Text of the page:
A key priority is ensuring an increase in the nutritional quality of the food provided to FareShare (the overall organisation that gets food donations from food retailers and their supply chains – CFINE is the FareShare partner and distributor in the north east of Scotland). It is easy for retailers to donate food and other products e.g. toiletries; a mixture of produce is received, some not so nutritional but increasingly, thanks to the food industry’s commitment to reducing waste and healthy eating, quality of produce has improved significantly.
CFINE is more than just a foodbank
David also explained to us that sanitary products are also provided by CFINE – part of the new pilot project initiative on period poverty. They are available to all the people who need them and from August this year the Scottish Government introduces the provision of sanitary products to all schools, colleges and universities.
How CFINE works as a charity and social enterprise
We then proceeded to discuss the funding and support that CFINE receives. David told us how grants given to CFINE were provided to the charity due to the fact they help the grant giver as well as the charity itself. He explained that CFINE was a social enterprise and all the activities it engages in possess a social and an entrepreneurial side. The warehouse that our group visited has a focus to get people to food. The tuk tuk, on the other hand, has a function of promoting meals in the community. In response to questions as to how the overall project was structured, David explained that CFINE is a registered charity and there was a separate private company limited by shares owned and run for the benefit of the charity. He informed us that the enterprise does not own anything and mentioned the charity law regulations. The regulations are that charities can run any activity as long as it meets its primary purpose, which is a shift from the previous arrangement. He provided us with a few examples of how CFINE has met these regulations and served its core purpose. The new structure, he also explained to us, was a SCIO (Scottish Charitable Incorporated Organisation) where you only report to the charity regulator, rather than the charity regulator and, for example, Companies House. But CFINE has not, at this time, gone down the SCIO road but may in the future?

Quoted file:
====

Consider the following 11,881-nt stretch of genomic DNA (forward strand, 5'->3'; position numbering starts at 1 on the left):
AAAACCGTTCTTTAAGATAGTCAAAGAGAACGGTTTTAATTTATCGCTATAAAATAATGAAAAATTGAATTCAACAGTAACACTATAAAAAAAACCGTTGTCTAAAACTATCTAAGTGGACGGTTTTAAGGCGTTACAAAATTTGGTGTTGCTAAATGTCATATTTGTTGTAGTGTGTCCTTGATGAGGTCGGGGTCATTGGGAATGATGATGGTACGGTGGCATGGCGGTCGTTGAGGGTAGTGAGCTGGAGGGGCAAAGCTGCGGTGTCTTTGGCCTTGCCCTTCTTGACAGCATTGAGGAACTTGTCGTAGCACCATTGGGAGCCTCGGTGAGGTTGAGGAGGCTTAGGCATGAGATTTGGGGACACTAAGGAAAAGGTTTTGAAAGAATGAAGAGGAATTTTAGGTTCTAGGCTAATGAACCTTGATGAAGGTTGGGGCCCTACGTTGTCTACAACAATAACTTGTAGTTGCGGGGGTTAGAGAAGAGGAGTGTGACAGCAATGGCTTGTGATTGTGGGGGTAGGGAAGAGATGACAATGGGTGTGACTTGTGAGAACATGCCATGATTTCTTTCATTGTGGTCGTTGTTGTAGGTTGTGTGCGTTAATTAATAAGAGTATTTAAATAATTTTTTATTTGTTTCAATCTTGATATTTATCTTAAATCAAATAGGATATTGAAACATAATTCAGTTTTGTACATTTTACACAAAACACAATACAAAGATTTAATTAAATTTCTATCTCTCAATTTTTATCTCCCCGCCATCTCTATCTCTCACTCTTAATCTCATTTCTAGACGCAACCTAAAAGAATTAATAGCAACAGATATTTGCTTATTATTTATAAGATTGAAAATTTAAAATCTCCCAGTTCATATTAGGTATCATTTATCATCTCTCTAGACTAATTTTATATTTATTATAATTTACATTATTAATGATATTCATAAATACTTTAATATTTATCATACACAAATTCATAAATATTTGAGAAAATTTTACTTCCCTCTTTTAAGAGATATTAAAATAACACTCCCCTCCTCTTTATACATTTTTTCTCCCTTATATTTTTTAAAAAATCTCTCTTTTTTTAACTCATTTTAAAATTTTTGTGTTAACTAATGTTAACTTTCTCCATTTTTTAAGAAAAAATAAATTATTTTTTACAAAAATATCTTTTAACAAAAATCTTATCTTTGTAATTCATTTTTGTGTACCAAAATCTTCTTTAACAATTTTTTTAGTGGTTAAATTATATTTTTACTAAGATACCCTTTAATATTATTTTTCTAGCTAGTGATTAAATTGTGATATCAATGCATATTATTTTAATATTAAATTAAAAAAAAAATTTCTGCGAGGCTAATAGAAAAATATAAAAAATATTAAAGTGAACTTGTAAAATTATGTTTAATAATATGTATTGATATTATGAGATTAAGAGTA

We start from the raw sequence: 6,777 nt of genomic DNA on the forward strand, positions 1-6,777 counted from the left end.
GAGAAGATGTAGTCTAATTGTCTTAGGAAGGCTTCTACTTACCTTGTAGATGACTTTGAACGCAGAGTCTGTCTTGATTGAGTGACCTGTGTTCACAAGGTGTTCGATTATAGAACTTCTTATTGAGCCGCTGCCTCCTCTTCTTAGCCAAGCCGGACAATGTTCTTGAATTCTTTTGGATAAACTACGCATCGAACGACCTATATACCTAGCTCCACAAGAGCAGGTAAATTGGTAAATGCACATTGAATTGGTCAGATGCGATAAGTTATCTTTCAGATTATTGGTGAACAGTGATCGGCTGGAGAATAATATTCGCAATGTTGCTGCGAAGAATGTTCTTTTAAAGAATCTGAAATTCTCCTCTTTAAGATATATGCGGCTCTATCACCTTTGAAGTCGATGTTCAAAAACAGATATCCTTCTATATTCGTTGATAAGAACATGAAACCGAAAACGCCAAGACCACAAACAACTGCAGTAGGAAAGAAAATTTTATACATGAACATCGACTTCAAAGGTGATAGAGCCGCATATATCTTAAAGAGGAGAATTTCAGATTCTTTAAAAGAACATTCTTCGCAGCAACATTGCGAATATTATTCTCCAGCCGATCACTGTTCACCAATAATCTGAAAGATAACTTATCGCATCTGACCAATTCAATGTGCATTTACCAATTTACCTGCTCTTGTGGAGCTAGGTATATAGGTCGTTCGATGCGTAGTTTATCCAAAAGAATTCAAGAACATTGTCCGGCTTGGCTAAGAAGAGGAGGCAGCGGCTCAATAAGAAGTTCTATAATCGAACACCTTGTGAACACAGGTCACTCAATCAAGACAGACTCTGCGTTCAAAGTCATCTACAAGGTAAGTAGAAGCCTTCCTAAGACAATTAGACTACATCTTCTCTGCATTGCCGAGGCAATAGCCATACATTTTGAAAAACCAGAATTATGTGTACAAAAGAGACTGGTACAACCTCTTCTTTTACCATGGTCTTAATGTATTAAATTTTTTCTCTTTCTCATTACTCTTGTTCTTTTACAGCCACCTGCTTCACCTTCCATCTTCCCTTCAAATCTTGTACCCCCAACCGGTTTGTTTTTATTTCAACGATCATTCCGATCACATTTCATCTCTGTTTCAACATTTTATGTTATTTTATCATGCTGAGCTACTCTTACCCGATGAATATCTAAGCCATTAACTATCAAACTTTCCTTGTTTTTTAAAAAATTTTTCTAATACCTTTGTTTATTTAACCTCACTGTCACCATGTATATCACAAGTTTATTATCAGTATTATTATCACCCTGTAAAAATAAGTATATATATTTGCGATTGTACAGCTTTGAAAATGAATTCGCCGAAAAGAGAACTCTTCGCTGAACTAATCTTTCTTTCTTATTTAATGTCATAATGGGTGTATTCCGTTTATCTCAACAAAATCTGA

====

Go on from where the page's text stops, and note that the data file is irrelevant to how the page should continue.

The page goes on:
David then described how deadlines work and how applications are completed. This, he said, was a major part of his job – each application came in its own individual form and asked for its own particular information and deadlines were always strict. Copy and paste applications simply won’t cut the mustard. A heavy responsibility.
There’s more to CFINE than meets the eye
It would be fair to say that none of us came to the visit expecting to find what we actually found. We were not expecting the scale of the organisation or the range of services it offered. We were impressed with the inter-connectedness of the operation. The visit undoubtedly helped us with our legal studies. And then it was back out into the freezing, driving rain…
To find out more about CFINE, visit http://www.cfine.org/